Ask Rick Maybury 2013

  

 

Ask Rick 247 09/03/13

 

The Heart of the Problem

We have had a desktop computer for many years, but I have recently bought a laptop and at the moment am only using it to play games. I would like to connect it to the Internet while away from home by using Wi-Fi but I have a pacemaker and am wary at any side effects this may cause.

Clive Delamore, by email

 

You should really address this type of question to your consultant or cardiologist but the fact is you are being constantly exposed to a very wide range of radio frequency signals, many of them a great deal more powerful than the relatively weak emissions from laptops and wireless routers. Pacemakers are designed to operate in this kind of environment, which includes the all-enveloping sea of RF radiation coming from mobile phones and base stations, emergency and public service two-way radios, television and radio transmissions, cab offices, wireless hotspots – even those in hospitals -- and countless other sources. Nevertheless there are plenty of reports of pacemaker users who claim that they have been affected by wireless signals so you shouldn’t take chances and adhere to the ‘6-inch’ rule, issued by a number of organisations, including the British Heart Foundation (http://goo.gl/2az7Q) and manufacturers of Wi-Fi products, like Apple, This basically says you shouldn’t put any wireless or electrical device, or strong magnets closer than 15cm or 6-inches to your pacemaker, but again, I must stress that you should talk to an expert.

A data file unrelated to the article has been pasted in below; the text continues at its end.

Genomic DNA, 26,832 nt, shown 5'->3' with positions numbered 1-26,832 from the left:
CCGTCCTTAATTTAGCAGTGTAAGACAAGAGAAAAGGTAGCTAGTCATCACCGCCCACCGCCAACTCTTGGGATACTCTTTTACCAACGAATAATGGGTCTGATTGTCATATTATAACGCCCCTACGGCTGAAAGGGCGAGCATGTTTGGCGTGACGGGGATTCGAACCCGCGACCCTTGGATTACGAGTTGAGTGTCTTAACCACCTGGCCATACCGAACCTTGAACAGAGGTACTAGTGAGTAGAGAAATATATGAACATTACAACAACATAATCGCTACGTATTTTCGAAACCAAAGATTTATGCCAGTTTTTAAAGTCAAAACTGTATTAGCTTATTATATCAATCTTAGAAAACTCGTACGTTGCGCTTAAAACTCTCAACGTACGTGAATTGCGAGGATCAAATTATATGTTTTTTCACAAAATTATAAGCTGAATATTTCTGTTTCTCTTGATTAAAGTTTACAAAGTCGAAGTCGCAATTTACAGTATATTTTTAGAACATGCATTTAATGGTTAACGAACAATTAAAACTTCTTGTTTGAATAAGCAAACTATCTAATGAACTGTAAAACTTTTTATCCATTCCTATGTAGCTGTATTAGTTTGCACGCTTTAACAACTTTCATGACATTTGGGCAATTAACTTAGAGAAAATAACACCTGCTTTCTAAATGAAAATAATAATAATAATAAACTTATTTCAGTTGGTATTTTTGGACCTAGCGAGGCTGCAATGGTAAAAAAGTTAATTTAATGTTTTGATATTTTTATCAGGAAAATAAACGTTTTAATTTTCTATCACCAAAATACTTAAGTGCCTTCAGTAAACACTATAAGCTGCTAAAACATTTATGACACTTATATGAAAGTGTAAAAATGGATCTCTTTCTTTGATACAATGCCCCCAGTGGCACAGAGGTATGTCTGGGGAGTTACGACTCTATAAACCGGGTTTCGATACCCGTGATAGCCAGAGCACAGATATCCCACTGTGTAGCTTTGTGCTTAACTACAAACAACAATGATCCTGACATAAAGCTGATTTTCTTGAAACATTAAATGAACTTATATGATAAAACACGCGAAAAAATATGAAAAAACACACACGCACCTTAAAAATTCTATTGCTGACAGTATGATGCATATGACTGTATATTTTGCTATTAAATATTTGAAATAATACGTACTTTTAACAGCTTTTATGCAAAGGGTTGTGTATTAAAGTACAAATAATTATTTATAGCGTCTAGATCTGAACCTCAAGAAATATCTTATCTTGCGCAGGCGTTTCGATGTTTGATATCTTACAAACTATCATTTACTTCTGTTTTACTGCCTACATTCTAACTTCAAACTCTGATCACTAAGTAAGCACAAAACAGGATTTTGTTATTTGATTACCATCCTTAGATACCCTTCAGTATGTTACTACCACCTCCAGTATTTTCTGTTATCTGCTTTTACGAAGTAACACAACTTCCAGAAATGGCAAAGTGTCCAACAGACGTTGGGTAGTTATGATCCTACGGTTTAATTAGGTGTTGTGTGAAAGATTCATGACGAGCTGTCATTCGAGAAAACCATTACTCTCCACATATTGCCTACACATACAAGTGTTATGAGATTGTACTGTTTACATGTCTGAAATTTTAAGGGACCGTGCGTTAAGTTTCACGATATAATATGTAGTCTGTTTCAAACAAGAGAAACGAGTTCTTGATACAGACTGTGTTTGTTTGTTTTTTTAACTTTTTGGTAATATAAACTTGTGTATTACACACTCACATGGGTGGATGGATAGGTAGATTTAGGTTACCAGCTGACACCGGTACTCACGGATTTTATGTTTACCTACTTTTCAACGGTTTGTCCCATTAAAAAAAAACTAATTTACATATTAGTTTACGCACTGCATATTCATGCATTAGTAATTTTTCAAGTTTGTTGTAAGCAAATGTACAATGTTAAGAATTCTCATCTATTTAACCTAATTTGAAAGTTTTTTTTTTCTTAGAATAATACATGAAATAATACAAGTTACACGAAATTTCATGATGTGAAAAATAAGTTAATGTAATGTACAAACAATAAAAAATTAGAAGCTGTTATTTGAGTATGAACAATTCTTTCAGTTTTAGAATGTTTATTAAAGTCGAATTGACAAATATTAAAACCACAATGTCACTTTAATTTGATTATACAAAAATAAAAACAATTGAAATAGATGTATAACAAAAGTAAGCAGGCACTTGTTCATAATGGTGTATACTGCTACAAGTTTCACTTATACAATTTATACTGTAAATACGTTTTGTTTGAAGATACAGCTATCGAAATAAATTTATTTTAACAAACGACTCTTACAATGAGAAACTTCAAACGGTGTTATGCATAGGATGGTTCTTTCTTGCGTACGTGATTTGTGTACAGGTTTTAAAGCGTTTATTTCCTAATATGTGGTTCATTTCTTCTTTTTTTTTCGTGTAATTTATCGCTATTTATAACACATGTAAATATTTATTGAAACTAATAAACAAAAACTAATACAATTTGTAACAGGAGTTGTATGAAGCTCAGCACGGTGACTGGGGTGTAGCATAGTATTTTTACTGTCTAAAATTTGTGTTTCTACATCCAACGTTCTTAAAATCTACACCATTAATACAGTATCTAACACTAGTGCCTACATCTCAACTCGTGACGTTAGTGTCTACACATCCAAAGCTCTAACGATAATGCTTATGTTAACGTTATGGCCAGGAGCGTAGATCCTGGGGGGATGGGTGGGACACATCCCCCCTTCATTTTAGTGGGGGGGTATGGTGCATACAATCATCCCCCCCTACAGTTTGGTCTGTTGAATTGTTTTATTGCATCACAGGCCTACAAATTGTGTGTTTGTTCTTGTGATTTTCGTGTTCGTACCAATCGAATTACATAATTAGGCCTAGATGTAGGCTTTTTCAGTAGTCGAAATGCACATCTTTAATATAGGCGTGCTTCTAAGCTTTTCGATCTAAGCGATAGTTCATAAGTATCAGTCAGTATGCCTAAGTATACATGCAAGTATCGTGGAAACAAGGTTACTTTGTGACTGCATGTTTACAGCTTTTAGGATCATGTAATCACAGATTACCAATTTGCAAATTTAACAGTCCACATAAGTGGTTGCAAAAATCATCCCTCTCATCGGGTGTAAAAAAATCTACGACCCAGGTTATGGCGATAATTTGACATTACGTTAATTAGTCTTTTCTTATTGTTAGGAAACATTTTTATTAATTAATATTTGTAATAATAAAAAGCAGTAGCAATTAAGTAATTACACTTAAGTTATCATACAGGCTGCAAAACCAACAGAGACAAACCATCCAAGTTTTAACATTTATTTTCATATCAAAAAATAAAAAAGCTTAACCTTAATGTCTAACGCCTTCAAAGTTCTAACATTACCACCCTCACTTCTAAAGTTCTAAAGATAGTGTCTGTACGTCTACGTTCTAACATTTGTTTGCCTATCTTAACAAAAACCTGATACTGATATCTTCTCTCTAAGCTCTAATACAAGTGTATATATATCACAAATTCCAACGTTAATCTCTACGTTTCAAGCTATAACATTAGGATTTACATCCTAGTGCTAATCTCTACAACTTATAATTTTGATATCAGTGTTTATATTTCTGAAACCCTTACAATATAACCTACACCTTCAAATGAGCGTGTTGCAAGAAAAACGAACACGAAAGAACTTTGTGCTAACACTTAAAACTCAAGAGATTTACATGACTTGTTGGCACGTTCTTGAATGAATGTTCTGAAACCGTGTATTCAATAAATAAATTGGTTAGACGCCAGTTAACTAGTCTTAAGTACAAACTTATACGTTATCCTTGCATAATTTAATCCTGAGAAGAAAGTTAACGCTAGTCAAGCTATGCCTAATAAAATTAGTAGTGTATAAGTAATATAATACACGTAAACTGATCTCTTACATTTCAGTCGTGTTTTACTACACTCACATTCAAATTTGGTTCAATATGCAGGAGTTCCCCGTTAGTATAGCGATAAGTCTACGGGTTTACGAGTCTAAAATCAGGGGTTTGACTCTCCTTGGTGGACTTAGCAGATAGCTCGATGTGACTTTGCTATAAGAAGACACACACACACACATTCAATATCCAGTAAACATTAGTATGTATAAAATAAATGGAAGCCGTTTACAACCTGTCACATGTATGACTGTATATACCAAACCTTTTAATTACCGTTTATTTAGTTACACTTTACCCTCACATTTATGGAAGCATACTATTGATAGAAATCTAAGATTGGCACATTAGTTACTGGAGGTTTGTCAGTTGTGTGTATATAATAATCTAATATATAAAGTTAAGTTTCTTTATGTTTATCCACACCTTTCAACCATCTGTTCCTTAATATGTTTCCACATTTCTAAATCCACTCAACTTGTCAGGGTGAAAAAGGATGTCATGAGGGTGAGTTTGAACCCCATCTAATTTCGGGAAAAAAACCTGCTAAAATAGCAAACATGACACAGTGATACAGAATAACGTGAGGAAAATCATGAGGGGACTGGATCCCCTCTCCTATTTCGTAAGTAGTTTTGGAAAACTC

Virtually Impossible?

A friend has just purchased a Windows 8 laptop, but cannot now afford to purchase updated versions of all the software she uses. I know that W7 had a facility called Virtual PC, whereby you could partition your hard-drive and load an alternative operating system but I can’t find out if this is available in W8. Is there a Virtual PC solution for W8? Following on from this, can you access data files on partitions other than the one that you have booted-up from?

Colin Smith. By email

 

New versions of Windows often cause problems with older applications but this time around there have been fewer casualties. Before your friend gets too involved with Virtual PCs and partitions she should check the Windows Compatibility centre (http://goo.gl/uAvZo), which has a large and growing database of products and where available, links to patches and upgrades.

 

In the end, though, running an older version of Windows on her PC may be the only solution, but a Virtual Machine (VM) and partitioning or multi-booting are two quite different things. A VM is a PC simulation program that runs inside Windows, in which you can install another version of Windows. In other words it is a PC within a PC. Multi-booting involves dividing the hard drive into two or more partitions, creating one or more virtual drives, and installing a second copy of Windows, or any other supported operating system, on the new partition. All you have to do is select which system boots up immediately after switch on. In both cases the alternative operating system should be able to read and write data stored elsewhere on the host drive.